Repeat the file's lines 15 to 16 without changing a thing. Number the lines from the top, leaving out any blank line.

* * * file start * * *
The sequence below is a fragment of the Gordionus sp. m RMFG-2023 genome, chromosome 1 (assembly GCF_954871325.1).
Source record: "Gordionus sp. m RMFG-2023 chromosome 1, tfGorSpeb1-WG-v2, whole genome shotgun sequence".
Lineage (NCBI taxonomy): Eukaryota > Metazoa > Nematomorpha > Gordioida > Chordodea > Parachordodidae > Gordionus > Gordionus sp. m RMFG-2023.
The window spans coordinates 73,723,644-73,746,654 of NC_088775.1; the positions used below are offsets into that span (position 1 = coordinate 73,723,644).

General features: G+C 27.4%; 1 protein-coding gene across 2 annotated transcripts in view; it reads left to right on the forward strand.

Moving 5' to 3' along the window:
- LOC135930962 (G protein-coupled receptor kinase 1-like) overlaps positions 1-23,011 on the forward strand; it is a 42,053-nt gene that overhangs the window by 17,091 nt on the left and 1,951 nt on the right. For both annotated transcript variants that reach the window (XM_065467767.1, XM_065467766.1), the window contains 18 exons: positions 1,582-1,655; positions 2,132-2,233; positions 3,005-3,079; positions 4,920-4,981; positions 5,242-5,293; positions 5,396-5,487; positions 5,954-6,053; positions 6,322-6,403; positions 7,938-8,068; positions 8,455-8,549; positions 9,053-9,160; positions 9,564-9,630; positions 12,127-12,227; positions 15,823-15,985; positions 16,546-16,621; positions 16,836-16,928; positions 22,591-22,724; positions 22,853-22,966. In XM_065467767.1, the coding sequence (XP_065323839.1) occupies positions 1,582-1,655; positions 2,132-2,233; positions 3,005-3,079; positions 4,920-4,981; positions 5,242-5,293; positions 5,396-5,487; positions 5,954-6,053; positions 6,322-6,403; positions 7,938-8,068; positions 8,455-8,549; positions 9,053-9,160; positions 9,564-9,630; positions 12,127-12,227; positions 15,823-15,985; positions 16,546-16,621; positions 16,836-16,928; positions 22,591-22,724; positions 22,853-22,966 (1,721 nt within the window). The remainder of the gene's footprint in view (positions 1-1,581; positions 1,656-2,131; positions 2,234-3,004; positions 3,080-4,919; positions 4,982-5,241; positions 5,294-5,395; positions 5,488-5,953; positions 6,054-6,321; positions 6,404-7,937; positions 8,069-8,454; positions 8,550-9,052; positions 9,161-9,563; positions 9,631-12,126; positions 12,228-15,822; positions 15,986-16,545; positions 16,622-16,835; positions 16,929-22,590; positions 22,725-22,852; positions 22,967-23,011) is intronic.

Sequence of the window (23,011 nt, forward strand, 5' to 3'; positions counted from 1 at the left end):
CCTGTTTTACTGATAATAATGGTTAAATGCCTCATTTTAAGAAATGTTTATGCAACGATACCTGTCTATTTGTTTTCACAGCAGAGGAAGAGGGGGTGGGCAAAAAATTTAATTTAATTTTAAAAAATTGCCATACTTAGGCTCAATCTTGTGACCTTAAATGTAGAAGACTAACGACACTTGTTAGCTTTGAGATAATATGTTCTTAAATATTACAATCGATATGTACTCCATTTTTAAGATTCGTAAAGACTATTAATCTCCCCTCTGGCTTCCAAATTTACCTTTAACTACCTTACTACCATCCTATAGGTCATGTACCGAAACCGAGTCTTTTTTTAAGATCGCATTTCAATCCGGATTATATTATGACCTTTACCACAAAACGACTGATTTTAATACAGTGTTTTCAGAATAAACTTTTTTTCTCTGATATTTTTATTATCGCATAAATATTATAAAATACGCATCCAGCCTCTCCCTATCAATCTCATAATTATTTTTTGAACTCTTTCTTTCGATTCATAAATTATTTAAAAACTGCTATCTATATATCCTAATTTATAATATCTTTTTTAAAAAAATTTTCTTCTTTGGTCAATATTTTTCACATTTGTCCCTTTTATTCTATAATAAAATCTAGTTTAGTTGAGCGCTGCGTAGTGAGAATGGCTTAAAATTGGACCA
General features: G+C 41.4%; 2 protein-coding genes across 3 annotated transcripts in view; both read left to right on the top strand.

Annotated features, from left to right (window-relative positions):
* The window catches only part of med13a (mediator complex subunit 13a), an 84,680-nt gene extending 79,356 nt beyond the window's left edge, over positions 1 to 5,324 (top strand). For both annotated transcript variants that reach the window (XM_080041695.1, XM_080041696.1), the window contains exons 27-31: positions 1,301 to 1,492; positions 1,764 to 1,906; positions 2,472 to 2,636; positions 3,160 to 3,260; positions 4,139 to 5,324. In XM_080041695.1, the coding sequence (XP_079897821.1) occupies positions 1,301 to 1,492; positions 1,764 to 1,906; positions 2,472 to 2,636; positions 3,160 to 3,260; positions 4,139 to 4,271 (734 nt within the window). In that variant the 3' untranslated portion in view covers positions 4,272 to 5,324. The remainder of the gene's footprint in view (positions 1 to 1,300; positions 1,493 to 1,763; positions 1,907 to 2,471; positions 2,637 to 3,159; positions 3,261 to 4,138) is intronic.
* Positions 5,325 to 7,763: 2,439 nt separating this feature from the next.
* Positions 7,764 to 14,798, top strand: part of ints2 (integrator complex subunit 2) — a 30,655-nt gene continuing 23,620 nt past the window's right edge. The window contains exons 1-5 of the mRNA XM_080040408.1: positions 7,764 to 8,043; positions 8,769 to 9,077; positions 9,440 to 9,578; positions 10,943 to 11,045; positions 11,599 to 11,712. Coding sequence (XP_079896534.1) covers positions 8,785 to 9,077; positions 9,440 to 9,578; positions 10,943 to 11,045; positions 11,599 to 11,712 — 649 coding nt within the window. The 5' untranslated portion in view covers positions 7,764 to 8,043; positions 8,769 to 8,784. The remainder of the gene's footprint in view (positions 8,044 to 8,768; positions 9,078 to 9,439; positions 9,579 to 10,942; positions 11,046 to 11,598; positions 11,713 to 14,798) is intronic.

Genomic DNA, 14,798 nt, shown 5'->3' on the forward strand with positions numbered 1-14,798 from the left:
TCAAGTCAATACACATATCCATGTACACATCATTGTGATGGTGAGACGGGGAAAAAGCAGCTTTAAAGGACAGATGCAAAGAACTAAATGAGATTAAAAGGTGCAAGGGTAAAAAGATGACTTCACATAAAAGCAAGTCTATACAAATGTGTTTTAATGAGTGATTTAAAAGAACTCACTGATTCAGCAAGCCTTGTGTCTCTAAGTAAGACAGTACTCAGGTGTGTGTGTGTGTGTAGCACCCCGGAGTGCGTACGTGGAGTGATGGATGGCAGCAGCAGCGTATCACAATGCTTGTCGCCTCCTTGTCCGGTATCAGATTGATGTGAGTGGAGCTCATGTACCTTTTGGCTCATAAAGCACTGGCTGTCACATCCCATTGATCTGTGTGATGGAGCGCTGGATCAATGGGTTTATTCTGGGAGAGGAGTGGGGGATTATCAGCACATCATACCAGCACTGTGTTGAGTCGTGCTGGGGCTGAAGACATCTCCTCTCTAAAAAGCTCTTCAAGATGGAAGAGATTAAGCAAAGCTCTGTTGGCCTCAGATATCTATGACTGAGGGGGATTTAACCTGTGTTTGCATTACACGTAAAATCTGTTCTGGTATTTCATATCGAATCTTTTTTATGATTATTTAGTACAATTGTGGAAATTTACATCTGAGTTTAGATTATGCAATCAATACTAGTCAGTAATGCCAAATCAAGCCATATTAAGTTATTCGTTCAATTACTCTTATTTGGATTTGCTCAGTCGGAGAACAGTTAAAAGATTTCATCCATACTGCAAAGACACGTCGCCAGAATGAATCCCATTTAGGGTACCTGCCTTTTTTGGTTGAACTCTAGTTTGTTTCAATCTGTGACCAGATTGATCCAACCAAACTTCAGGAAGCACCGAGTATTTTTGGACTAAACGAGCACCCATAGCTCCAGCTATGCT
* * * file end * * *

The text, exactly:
Genomic DNA, 14,798 nt, shown 5'->3' on the forward strand with positions numbered 1-14,798 from the left:
TCAAGTCAATACACATATCCATGTACACATCATTGTGATGGTGAGACGGGGAAAAAGCAGCTTTAAAGGACAGATGCAAAGAACTAAATGAGATTAAAAGGTGCAAGGGTAAAAAGATGACTTCACATAAAAGCAAGTCTATACAAATGTGTTTTAATGAGTGATTTAAAAGAACTCACTGATTCAGCAAGCCTTGTGTCTCTAAGTAAGACAGTACTCAGGTGTGTGTGTGTGTGTAGCACCCCGGAGTGCGTACGTGGAGTGATGGATGGCAGCAGCAGCGTATCACAATGCTTGTCGCCTCCTTGTCCGGTATCAGATTGATGTGAGTGGAGCTCATGTACCTTTTGGCTCATAAAGCACTGGCTGTCACATCCCATTGATCTGTGTGATGGAGCGCTGGATCAATGGGTTTATTCTGGGAGAGGAGTGGGGGATTATCAGCACATCATACCAGCACTGTGTTGAGTCGTGCTGGGGCTGAAGACATCTCCTCTCTAAAAAGCTCTTCAAGATGGAAGAGATTAAGCAAAGCTCTGTTGGCCTCAGATATCTATGACTGAGGGGGATTTAACCTGTGTTTGCATTACACGTAAAATCTGTTCTGGTATTTCATATCGAATCTTTTTTATGATTATTTAGTACAATTGTGGAAATTTACATCTGAGTTTAGATTATGCAATCAATACTAGTCAGTAATGCCAAATCAAGCCATATTAAGTTATTCGTTCAATTACTCTTATTTGGATTTGCTCAGTCGGAGAACAGTTAAAAGATTTCATCCATACTGCAAAGACACGTCGCCAGAATGAATCCCATTTAGGGTACCTGCCTTTTTTGGTTGAACTCTAGTTTGTTTCAATCTGTGACCAGATTGATCCAACCAAACTTCAGGAAGCACCGAGTATTTTTGGACTAAACGAGCACCCATAGCTCCAGCTATGCT